Leadership in Law 2013: Rhett L. Tauber

Senior Partner, Tauber Law Offices, Schererville Valparaiso University Law School

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tauber-rhett-7036-15col.jpg (IL Photo/Shephard Imageworks, Mark Shephard)

Rhett L. Tauber is admired as not only a skilled school attorney, but also as a leader in his community. There isn’t a facet of the town of Highland that Rhett has not influenced. He has served as the town attorney for more than 30 years and has been instrumental in moving it forward. Some consider him “reminiscent of the way lawyers used to be: a strong advocate for his client yet always courteous to the other party’s point of view.” Rhett is an effective mentor who has an open-door policy, always making time and providing counsel without being overbearing or condescending. In addition to his work for the town of Highland, Rhett practices law with his son Jared Tauber and daughter Tara Tauber.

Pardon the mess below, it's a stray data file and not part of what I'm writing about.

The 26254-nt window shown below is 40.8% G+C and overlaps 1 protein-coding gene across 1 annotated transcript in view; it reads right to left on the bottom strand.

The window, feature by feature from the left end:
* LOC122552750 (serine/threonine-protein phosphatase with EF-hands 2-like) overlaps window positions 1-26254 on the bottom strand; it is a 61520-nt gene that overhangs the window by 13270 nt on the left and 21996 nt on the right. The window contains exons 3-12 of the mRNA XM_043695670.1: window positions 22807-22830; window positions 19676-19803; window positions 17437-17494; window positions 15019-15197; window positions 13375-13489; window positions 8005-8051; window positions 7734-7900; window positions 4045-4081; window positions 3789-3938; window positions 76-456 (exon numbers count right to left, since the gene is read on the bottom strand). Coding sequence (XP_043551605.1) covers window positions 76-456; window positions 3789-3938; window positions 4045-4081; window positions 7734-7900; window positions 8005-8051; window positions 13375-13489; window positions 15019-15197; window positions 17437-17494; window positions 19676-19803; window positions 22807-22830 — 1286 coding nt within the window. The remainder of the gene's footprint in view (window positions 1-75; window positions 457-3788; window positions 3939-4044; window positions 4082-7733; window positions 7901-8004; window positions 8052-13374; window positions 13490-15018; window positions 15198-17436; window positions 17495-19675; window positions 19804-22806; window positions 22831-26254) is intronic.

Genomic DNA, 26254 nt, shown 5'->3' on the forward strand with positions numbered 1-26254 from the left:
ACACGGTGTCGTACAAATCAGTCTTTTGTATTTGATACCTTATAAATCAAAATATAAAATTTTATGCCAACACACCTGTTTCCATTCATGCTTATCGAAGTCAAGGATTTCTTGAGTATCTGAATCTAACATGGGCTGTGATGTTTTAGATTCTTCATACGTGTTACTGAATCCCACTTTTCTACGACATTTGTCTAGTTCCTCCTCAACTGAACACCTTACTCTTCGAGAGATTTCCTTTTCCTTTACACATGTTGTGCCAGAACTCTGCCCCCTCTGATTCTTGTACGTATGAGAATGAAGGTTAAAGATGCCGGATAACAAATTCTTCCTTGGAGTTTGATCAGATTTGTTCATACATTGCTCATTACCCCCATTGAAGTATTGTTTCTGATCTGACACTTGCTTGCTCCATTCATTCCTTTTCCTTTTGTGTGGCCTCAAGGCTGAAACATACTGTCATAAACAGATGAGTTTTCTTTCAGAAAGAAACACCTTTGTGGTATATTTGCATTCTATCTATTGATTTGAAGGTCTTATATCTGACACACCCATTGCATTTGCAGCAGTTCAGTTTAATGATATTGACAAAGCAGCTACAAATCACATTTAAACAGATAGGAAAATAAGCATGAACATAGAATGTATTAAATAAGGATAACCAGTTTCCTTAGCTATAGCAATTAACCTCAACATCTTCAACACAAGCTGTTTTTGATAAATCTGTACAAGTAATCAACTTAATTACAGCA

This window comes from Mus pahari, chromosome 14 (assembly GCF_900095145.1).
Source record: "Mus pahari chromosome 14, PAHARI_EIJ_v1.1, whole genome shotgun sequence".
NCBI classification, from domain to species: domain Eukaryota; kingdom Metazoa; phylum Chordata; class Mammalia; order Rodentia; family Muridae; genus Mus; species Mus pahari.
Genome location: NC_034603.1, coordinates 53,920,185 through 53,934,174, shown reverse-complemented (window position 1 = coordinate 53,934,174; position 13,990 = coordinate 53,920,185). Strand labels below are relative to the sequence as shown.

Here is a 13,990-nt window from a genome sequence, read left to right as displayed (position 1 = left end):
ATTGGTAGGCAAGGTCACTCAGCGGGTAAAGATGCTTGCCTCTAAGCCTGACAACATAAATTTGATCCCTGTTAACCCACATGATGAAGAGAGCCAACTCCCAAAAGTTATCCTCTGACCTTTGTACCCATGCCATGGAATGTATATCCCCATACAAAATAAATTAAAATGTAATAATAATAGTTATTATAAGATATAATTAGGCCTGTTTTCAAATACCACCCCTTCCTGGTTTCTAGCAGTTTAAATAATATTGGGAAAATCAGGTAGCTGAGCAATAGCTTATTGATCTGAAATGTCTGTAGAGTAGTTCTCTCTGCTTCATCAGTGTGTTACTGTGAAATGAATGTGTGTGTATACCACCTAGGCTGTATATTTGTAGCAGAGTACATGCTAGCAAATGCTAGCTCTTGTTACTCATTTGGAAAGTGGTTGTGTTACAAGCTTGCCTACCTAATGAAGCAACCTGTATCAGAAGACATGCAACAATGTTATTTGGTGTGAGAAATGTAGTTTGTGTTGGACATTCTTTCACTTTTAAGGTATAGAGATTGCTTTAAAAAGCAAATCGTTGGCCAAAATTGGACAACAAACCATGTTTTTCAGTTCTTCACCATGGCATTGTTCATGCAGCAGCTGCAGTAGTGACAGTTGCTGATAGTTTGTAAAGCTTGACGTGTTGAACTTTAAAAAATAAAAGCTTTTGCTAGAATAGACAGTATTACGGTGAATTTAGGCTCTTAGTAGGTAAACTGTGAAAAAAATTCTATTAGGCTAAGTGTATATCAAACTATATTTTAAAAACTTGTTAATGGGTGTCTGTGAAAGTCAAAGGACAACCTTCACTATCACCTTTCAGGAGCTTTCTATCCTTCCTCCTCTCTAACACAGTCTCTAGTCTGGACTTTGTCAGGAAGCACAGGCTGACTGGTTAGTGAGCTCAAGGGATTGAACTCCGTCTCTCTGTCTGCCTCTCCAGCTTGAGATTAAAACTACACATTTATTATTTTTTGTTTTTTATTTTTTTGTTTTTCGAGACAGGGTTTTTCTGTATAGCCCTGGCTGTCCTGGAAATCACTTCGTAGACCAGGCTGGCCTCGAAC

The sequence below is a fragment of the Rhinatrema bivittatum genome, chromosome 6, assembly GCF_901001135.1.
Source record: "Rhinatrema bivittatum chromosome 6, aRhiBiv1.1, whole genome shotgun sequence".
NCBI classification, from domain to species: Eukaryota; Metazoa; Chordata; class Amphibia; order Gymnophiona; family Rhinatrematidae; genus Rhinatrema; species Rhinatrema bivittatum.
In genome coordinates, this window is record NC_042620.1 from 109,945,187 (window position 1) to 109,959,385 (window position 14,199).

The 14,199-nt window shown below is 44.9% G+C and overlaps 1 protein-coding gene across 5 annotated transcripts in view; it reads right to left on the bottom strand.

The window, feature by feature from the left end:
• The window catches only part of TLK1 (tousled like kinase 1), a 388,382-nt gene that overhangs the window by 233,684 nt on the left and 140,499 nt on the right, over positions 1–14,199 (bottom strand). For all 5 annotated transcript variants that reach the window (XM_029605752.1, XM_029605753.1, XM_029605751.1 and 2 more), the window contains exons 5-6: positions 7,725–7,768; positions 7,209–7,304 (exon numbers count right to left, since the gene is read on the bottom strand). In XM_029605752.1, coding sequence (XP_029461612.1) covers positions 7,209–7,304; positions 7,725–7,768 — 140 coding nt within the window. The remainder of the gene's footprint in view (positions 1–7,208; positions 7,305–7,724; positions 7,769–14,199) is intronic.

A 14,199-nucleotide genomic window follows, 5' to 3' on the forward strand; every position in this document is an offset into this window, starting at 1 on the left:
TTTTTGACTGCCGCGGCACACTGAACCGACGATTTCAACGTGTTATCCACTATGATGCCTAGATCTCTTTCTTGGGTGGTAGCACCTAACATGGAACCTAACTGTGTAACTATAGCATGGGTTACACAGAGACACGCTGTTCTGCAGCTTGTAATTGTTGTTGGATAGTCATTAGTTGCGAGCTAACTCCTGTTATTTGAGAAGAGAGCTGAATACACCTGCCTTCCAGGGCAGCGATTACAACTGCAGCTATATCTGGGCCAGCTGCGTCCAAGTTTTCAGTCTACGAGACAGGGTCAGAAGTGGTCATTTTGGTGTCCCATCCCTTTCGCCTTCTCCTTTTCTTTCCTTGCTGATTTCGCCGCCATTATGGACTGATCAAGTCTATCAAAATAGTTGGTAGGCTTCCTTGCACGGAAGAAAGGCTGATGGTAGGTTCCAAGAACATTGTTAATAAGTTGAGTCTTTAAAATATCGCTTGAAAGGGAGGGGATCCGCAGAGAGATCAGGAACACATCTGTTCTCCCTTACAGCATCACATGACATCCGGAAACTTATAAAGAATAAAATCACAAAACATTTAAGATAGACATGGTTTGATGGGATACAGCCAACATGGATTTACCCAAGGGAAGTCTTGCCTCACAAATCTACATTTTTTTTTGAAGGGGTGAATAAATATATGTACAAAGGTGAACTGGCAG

If you could meet and spend a day with one lawyer from history, who would it be and why?
John Grisham. He’s a very well-rounded and successful individual, and he’s the perfect example of how your law license can be used in many different ways.

What civic cause is the most important to you?
The development of recreational activities and opportunities for the youth in my hometown of Highland, Indiana.